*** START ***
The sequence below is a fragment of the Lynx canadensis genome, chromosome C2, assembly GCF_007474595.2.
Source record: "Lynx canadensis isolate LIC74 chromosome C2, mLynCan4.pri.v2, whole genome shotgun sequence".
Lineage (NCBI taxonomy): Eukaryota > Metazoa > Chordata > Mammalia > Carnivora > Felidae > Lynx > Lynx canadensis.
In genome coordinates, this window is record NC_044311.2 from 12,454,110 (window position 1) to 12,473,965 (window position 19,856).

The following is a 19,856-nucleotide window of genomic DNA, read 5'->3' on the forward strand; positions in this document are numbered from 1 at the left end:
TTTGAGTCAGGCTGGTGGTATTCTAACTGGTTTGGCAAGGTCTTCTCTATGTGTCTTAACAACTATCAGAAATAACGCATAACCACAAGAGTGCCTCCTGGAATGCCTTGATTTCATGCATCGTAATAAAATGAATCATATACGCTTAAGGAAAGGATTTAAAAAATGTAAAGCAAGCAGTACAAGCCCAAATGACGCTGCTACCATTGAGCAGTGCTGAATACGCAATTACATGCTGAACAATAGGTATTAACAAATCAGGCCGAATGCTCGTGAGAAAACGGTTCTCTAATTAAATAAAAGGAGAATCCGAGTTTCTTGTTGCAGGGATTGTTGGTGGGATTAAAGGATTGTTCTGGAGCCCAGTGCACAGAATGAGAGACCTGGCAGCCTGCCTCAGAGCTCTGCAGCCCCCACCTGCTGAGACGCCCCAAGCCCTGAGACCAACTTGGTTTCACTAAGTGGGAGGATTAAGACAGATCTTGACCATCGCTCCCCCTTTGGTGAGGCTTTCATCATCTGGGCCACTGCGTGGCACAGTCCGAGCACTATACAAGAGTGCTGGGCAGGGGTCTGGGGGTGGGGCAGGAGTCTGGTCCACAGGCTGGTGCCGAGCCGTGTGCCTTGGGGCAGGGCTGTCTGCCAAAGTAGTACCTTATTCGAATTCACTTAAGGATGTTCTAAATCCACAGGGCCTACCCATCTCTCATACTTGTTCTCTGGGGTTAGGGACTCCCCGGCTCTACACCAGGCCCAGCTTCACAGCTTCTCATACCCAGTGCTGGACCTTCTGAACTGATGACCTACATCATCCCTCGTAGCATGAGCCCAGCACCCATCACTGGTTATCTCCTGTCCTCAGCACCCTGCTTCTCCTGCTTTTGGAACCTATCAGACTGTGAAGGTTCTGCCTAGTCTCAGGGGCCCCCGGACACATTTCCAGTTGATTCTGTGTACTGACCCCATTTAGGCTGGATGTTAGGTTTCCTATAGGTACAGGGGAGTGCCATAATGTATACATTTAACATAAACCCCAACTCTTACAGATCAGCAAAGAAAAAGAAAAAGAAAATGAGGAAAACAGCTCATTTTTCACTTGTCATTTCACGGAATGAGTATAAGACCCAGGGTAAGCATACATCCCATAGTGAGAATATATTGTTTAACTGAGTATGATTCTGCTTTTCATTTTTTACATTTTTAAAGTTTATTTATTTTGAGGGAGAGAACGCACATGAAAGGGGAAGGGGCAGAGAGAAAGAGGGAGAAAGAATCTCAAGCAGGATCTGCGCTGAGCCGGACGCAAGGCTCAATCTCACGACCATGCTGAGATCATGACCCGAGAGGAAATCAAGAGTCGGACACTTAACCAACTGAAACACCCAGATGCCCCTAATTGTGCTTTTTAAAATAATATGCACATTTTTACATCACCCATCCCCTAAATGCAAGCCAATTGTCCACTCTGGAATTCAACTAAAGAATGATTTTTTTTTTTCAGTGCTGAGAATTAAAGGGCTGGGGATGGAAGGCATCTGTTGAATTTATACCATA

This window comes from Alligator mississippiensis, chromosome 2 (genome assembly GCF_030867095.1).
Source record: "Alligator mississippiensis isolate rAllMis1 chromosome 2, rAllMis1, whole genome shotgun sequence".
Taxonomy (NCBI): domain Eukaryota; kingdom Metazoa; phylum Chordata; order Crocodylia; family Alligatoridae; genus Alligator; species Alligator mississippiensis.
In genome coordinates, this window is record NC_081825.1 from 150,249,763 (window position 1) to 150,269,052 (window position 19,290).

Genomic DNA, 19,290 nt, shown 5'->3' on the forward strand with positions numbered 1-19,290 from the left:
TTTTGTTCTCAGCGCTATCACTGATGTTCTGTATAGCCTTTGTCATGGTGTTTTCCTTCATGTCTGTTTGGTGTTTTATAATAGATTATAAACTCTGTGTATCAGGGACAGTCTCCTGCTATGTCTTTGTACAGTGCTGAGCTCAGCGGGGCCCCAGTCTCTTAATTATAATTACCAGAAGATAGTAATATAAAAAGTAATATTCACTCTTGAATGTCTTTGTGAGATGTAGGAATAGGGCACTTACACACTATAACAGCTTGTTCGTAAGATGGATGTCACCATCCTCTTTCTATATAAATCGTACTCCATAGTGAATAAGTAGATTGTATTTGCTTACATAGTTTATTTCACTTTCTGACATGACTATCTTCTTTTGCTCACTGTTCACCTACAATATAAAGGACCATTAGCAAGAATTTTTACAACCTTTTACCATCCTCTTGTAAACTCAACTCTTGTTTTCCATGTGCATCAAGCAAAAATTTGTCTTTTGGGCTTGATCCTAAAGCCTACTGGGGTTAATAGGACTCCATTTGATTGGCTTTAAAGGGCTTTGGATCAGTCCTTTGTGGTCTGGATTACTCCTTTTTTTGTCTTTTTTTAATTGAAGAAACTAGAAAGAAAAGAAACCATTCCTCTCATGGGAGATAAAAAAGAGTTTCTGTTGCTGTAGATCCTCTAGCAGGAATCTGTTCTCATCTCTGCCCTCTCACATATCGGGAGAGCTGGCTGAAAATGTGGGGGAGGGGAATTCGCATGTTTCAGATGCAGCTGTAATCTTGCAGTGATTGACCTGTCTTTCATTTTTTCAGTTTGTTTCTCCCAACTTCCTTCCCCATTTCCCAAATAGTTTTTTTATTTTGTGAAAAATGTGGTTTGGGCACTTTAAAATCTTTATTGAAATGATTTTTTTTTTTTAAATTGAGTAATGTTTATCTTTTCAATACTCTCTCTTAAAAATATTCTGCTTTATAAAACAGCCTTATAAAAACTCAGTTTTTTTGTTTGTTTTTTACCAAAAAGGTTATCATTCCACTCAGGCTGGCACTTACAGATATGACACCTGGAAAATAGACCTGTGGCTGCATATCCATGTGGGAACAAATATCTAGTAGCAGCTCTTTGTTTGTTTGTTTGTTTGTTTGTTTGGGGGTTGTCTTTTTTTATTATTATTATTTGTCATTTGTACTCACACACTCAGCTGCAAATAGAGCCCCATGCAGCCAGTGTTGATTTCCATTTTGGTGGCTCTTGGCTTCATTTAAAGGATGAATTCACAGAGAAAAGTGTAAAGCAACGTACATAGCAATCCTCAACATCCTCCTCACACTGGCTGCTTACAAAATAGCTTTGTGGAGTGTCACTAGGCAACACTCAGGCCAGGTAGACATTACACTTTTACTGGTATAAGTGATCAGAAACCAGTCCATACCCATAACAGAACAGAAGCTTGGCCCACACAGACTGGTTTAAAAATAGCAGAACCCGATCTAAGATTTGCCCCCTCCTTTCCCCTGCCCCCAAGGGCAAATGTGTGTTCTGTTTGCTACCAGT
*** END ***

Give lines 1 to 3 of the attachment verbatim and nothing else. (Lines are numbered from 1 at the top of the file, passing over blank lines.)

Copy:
The sequence below is a fragment of the Lynx canadensis genome, chromosome C2, assembly GCF_007474595.2.
Source record: "Lynx canadensis isolate LIC74 chromosome C2, mLynCan4.pri.v2, whole genome shotgun sequence".
Lineage (NCBI taxonomy): Eukaryota > Metazoa > Chordata > Mammalia > Carnivora > Felidae > Lynx > Lynx canadensis.